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tv   [untitled]    May 15, 2012 8:00pm-8:30pm EDT

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>> yeah. >> we're going back now to mr. murdoch. on the theme of implied deals. the telephone calls about -- three telephone calls just before the start of the iraq war in march 2003. >> yeah. >> i think you're being very clear what it's about, the fact that they probably occurred or did occur, but the substance of the calls you can't assist us with, fair to say? >> i can only give you evidence as far as relates to what i wrote in my diary. i don't actually remember the calls but i did write on march the 11th, 2003, about one of the
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calls. but i don't -- i don't remember the calls themselves, but i've obviously spoken to tony blair about one of them and i've written something in my diary. >> which is the odd, not very clever comment. >> yeah. >> perhaps doesn't throw very much more light upon it. >> well, only -- it does make -- it does appear to suggest that it wasn't -- >> let's not use the phrase implied express deal. let's use none of those words. let me understand what's going on here. the government was more than just contemplate ing contemplata
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war. it was obviously understandable if they wanted to discover what the reaction from those who were responsible for our media was going to be. and i could equally understand why a prime minister might think it of value to seek to get across, in an unvarnished way, unmediated by other press comment, what was really going on in his mind to try and put the best case, which of course is presumably what he was thinking about, for the conclusion he'd reached. but what i'm interested to know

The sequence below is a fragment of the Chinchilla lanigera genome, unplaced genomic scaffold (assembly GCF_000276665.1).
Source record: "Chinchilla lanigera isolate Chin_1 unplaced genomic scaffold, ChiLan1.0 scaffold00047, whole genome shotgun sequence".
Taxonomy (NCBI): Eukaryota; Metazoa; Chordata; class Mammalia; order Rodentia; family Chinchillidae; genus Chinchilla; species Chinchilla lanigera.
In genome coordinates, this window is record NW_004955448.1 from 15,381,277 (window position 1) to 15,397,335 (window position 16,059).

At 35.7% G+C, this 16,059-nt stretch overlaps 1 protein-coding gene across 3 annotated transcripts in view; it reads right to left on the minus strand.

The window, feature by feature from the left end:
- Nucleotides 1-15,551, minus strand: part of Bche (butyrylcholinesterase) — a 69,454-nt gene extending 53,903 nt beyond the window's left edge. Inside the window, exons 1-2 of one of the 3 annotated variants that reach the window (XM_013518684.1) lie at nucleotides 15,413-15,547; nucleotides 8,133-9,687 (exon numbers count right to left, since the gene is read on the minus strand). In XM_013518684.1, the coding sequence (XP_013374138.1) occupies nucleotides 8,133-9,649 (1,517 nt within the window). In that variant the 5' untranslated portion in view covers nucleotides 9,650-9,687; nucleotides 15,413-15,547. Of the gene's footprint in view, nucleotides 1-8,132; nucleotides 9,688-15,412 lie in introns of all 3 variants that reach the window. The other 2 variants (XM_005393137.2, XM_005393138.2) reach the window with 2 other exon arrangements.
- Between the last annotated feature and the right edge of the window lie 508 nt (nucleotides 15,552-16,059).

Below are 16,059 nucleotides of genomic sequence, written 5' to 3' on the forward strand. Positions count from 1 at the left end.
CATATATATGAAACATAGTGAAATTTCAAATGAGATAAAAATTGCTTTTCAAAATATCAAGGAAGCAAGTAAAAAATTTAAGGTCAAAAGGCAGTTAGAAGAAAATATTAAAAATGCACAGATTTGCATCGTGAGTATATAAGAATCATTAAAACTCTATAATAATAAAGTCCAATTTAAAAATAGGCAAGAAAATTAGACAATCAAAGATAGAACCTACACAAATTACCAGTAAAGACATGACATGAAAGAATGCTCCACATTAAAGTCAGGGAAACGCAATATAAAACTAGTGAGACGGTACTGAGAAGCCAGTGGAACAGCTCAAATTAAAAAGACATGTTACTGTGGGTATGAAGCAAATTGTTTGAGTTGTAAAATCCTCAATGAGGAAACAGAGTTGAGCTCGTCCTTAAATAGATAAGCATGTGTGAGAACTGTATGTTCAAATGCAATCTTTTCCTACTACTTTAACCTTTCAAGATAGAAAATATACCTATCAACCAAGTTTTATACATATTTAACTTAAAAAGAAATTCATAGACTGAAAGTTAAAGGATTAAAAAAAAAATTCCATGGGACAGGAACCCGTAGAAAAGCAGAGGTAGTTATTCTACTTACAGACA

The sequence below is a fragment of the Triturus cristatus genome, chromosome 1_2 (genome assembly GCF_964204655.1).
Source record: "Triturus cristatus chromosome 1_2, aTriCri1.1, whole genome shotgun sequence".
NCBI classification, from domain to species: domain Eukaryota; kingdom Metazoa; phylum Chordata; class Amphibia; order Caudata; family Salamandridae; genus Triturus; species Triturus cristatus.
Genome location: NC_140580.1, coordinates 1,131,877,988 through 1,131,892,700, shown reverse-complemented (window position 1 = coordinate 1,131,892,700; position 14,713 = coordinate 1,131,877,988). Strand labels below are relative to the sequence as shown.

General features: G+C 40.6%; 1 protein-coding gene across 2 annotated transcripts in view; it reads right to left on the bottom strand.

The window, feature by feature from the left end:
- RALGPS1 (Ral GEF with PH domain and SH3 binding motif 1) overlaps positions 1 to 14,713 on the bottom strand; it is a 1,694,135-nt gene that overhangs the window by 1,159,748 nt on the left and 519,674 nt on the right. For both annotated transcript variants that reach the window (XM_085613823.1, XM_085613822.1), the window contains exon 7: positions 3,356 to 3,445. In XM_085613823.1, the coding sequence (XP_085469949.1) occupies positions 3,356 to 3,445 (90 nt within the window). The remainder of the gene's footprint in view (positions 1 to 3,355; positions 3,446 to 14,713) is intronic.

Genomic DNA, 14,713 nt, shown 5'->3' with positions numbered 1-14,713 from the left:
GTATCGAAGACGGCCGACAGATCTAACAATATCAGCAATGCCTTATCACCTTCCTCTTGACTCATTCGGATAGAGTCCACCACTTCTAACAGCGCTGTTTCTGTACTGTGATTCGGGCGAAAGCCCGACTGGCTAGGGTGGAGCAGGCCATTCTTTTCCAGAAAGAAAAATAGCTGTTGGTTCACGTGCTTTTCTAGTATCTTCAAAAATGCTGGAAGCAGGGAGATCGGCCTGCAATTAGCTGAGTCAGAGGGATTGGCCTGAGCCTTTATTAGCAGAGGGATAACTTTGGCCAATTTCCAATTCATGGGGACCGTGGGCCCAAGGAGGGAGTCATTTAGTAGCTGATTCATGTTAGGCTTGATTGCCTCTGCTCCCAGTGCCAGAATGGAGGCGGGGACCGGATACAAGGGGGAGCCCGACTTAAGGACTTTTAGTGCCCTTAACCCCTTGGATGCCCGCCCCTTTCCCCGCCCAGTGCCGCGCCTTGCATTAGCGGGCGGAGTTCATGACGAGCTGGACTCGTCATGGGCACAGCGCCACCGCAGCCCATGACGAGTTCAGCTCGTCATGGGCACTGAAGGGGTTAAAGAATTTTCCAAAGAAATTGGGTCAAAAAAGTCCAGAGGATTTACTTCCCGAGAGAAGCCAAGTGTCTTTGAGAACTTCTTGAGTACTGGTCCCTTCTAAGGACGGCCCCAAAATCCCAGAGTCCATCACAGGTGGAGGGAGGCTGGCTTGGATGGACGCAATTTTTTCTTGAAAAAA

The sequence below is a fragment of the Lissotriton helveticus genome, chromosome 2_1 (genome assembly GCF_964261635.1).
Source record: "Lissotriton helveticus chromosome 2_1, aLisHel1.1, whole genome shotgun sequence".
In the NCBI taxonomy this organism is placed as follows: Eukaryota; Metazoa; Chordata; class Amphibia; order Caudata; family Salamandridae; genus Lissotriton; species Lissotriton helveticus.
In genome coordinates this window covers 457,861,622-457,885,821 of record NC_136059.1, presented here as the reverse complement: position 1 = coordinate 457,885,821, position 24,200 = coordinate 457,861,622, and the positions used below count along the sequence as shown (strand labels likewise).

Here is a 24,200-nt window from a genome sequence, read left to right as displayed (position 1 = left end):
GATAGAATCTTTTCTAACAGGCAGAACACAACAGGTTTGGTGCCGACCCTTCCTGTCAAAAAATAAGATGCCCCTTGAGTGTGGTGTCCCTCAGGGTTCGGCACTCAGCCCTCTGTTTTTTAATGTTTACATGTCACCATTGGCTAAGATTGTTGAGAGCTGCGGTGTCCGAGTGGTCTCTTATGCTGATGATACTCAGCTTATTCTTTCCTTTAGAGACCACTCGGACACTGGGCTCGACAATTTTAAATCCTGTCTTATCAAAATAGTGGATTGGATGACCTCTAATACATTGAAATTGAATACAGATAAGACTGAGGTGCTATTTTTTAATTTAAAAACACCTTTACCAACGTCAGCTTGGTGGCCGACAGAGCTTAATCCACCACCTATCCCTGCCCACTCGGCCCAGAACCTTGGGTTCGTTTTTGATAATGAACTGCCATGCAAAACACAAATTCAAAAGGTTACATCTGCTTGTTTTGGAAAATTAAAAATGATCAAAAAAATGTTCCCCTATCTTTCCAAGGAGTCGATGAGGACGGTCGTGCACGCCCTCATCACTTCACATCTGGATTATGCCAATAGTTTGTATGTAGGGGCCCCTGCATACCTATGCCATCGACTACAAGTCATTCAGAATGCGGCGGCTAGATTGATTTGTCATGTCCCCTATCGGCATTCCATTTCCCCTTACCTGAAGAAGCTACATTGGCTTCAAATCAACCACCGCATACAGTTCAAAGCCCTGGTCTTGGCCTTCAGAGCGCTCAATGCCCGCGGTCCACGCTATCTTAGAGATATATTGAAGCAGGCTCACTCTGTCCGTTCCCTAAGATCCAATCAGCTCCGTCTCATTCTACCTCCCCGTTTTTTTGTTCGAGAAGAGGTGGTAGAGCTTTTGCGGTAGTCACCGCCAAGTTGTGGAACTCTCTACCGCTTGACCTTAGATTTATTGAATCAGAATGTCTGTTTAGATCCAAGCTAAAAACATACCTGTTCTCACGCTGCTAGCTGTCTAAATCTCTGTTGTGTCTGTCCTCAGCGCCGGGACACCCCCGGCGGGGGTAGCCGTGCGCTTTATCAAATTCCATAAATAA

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is where that leads. is it requesting support? is it neutral as to whether you have support? is it -- what's going on here? do you understand my question? >> yeah. i mean, look. by this point, as you say, it was perfectly clear where this was leading. and equally, it was perfectly clear that most of the media were opposed to what we were doing. and mr. murdoch in favor of what we were doing. i think it's also fairs to the prime minister, he would have appreciated that support at that time. because it was probably the most difficult decision he had ever had to make. it was -- it was the most difficult period of the time that i was with him, bar none. but as i say in my statement, in terms of -- i wouldn't want to put too much significance, given all else he was dealing with at